Grain warehouse workers prone to respiratory diseases

By Biplab Das
Published: Monday 31 December 2007

workers in warehouses are regularly exposed to respiratory diseases and allergies. Usually, grain warehouses have high concentrations of airborne grain dust which contains very harmful pesticides, bacteria, spores, storage mites and pollens. Fungal spores and other contaminants in the air can lead to serious pulmonary problems. These symptoms have been widely found among workers engaged in refilling grain bags where the air has a lot of airborne dust. Occupational diseases are generally associated with workers in hazardous conditions such as mines. The study reveals those working in relatively safer conditions are also at risk.

A Kolkata-based research team tested air samples (in summer and winter) at 17 warehouses and analysed the health status of the workers . The warehouse had high density of fungal spores like Aspergillus, Alternaria, Drechslera and Nigrospora and the workers showed respiratory symptoms like cough and breathlessness. In each warehouse, fungal spore concentration was found higher in winter.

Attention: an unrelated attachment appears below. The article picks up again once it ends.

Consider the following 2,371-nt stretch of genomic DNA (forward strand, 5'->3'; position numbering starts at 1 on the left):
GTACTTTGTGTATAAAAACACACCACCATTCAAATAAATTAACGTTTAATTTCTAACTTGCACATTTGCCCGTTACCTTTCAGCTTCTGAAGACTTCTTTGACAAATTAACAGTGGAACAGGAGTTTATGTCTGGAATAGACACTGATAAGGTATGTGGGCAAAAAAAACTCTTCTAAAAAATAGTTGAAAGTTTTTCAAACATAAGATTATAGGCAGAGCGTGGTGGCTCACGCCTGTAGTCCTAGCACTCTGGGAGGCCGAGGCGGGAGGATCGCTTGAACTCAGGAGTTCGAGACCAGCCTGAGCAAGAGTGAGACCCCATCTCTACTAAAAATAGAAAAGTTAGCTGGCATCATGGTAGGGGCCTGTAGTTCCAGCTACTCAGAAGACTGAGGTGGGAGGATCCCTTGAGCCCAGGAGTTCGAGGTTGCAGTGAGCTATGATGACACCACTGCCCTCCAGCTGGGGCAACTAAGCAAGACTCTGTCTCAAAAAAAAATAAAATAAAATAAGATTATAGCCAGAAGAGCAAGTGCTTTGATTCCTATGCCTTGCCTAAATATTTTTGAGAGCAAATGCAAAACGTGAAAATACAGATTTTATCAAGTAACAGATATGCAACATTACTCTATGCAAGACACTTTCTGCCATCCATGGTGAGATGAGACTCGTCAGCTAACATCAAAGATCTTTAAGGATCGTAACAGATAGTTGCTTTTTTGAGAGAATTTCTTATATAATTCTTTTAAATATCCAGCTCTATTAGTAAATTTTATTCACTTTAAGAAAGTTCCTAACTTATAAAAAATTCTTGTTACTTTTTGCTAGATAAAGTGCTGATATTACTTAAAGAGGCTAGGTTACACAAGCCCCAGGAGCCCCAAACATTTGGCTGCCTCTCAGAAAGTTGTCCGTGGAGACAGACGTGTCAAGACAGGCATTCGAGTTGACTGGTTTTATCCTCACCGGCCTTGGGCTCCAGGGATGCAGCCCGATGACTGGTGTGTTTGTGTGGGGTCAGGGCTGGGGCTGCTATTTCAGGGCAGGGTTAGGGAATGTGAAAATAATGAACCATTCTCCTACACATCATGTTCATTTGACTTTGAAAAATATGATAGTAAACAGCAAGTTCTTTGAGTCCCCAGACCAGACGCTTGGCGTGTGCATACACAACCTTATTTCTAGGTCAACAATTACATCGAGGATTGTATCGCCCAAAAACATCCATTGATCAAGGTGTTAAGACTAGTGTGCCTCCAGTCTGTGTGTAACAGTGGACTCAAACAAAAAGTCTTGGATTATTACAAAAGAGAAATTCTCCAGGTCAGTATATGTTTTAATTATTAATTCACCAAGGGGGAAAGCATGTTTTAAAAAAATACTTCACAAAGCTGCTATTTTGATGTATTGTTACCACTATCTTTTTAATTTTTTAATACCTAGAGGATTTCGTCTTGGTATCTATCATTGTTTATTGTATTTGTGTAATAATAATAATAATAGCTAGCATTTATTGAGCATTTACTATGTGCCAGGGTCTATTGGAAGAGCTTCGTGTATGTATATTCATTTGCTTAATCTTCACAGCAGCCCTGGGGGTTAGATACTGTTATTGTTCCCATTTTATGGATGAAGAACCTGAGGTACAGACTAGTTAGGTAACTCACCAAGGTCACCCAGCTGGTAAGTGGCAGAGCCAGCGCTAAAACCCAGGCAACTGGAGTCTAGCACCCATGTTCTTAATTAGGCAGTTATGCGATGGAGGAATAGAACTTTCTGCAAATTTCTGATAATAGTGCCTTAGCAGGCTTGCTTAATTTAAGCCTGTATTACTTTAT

The study found the warehouses are poorly ventilated, humid and stacked with old grains, favouring fungal spores. Most of the storehouses are infested with rodents, posing the threat of mycotoxins from the toxins the rodents carry. "This is the first elaborate study on food grain storage warehouse workers in India," says Bhaskar P Chattopadhyay, lead researcher at the Regional Occupational Health Centre (Eastern), Kolkata. "The study will help take measures to check exposure and the occurrence of the diseases among the workers," he claims.

"This research is strong enough to create an awareness of the problems faced by grain storage warehouse workers," says Somanth Gangopadhyay, Calcutta University. The study, published in Industrial Health (Vol 45, No 3), was supported by a group of international scientists including those from the University of Cincinnati.

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